As the Tribunal recalled in Judgment 4134 (under 26), the requirement that the results must be stable, foreseeable and clearly understood or transparent does not mean a salary regime is fixed once and for all and is incapable of change (see Judgment 1912, under 14), or that this requirement excludes reasonable variations in the results yielded (see Judgment 3676, under 6). Moreover “a methodology cannot be applied without a degree of flexibility and without leaving some room for interpretation by the competent authority, which [is] entitled to take into account the imbalances generated by past applications of the adopted methodology in order to try to attenuate the effects thereof” (see Judgment 2420, under 15).

Reference(s)

ILOAT Judgment(s): 1821, 1912, 2420, 2793, 3676, 4134

Keywords

salary; pension; methodology

Consideration 20

Extract:

As a rule, the Tribunal will not substitute its own assessment for that of an expert such as an actuary (see Judgments 3360, under 4 and 5, 3538, under 11 to 15, and 4134, under 26). However, since the complainant alleges blatant errors, the Tribunal will examine her objections.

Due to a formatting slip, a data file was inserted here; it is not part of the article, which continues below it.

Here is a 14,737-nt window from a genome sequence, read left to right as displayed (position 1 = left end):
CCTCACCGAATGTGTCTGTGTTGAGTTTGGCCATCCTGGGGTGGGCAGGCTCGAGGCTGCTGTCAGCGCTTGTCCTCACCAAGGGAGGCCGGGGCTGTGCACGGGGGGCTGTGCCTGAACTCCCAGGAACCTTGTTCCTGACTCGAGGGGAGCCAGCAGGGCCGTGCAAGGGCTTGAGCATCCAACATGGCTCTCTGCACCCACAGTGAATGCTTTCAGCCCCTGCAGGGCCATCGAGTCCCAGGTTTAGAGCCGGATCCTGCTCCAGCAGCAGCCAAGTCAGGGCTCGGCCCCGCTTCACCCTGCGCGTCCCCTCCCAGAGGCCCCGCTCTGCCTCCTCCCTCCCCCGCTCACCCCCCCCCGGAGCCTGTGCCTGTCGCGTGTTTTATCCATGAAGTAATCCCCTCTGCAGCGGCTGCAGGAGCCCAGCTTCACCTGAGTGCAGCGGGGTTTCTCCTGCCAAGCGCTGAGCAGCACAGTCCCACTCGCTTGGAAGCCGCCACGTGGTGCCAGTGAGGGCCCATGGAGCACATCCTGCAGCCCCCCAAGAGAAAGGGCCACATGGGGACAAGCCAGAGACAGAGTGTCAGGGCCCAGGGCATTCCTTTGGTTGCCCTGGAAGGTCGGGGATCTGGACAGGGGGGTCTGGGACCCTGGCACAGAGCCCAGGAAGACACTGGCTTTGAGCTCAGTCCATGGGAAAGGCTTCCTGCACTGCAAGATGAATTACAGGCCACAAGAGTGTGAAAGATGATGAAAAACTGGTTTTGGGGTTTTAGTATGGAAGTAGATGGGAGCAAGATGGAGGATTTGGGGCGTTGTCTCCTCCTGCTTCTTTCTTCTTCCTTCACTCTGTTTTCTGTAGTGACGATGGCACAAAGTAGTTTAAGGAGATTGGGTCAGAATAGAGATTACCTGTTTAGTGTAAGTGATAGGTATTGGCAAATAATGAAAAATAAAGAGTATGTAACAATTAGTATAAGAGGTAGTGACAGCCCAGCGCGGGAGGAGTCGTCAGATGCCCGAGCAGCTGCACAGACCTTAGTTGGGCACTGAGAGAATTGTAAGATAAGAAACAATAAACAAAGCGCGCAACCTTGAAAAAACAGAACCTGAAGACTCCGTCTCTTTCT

Reference(s)

ILOAT Judgment(s): 3360, 3538, 4134

Keywords

expert inquiry; judicial review; manifest error; actuary

Consideration 20

Extract:

As the Tribunal recalled in Judgment 3538 (under 15), the power clearly vested in the competent authority to alter the pension scheme can be exercised lawfully if it represents a bona fide attempt to secure the pension scheme into the future and is based on what appears to be properly reasoned actuarial advice.

Reference(s)

ILOAT Judgment(s): 3538

Keywords

good faith; pension; actuary; sustainability

Consideration 21

Extract:

[T]he complainant submits that the freezing of the pension point breaches the principle of equality by creating inequality between retired and serving staff members. Reference must be made to the Tribunal’s consistent precedent that the principle of equal treatment requires, on the one hand, that officials in identical or similar situations be subject to the same rules and, on the other, that officials in dissimilar situations be governed by different rules defined so as to take account of this dissimilarity (see, for example Judgments 1990, under 7, 2194, under 6(a), 2313, under 5, or 3029, under 14, 3787, under 3, and 3900, under 12). Retired staff members are not in the same position as serving staff members, and the difference in their treatment relates to this difference in situation. The Tribunal is therefore satisfied that the principle of equality has not been breached here.

Reference(s)

ILOAT Judgment(s): 1990, 2194, 2313, 3029, 3787, 3900

Keywords

equal treatment; pension



 
Last updated: 23.10.2020 ^ top